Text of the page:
Insurance business transfer schemes
Produced in partnership with Geraldine Quirk of Bryan Cave Leighton Paisner
Insurance business transfer schemes

The following Restructuring & Insolvency practice note Produced in partnership with Geraldine Quirk of Bryan Cave Leighton Paisner provides comprehensive and up to date legal information covering:

  • Insurance business transfer schemes
  • Brexit impact
  • Transactions qualifying as insurance business transfer schemes
  • Transfers at Lloyd's
  • Overview of the Part VII process
  • Initial due diligence and planning
  • The role of the regulator
  • Consultation with EEA regulators
  • The independent expert report
  • Notification requirements: application
  • More...

IP COMPLETION DAY: 11pm (GMT) on 31 December 2020 marks the end of the Brexit transition/implementation period entered into following the UK’s withdrawal from the EU. At this point in time (referred to in UK law as ‘IP completion day’), key transitional arrangements come to an end and significant changes begin to take effect across the UK’s legal regime. This document contains guidance on subjects impacted by these changes. Before continuing your research, see Practice Note: What does IP completion day mean for R&I?

Consistent with the common law of contract, an insurer is not able to transfer the burden of its obligations under a contract of insurance without the consent of the policyholder. A novation agreement between the original insurer, the policyholder and the substitute insurer is, as a general rule, required to effect such a transfer.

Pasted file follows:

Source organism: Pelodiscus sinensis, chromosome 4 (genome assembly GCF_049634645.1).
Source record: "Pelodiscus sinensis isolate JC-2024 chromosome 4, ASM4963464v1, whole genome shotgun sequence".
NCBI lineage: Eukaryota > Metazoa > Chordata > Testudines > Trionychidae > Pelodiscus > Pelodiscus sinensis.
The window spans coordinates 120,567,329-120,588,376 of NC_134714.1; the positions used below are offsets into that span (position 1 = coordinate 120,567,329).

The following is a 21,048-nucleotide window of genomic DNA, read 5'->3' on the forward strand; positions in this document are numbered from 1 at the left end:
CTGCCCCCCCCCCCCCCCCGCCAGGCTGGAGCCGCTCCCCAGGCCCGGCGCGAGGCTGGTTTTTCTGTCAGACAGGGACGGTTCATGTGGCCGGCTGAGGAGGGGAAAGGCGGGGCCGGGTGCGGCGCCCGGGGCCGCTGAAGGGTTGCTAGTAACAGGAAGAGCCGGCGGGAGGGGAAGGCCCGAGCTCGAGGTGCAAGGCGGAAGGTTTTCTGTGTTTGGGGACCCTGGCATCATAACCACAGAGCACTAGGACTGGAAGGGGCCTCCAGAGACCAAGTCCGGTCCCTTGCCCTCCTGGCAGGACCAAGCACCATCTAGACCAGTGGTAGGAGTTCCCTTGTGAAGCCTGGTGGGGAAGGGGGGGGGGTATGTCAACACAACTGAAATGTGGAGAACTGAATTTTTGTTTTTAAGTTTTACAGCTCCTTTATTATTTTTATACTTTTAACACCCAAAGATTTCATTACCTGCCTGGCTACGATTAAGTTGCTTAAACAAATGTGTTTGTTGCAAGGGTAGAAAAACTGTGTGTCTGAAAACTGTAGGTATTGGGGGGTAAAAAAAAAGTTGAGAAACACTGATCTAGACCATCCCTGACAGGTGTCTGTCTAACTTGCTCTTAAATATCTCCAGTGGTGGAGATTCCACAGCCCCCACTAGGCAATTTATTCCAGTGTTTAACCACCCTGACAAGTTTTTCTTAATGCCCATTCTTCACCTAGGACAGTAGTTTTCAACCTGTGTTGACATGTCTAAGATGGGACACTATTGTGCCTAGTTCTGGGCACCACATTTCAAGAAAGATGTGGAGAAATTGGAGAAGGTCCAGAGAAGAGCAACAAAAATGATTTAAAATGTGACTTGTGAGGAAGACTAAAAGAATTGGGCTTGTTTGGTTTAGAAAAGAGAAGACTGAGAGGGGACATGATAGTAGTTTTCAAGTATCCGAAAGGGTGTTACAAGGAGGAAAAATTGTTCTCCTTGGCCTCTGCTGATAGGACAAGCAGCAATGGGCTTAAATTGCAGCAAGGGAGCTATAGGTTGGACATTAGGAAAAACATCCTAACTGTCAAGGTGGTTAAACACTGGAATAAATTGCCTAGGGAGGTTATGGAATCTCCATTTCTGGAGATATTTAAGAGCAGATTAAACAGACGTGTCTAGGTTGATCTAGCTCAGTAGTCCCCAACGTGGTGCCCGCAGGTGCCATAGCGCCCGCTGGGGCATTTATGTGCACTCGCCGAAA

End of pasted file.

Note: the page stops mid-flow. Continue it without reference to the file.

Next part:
As an exception to this rule, an insurance business transfer scheme under Part VII of the Financial Services and Markets Act 2000 (FSMA 2000) provides a process by which an insurer may transfer the whole or part of its business, subject to certain conditions, without obtaining the consent of individual policyholders.

The UK has had a regime for transferring portfolios of business for some time. Earlier procedures under the Insurance Companies Act 1982 differed in the case of long-term insurance (essentially life, annuity, permanent health and pension business) and

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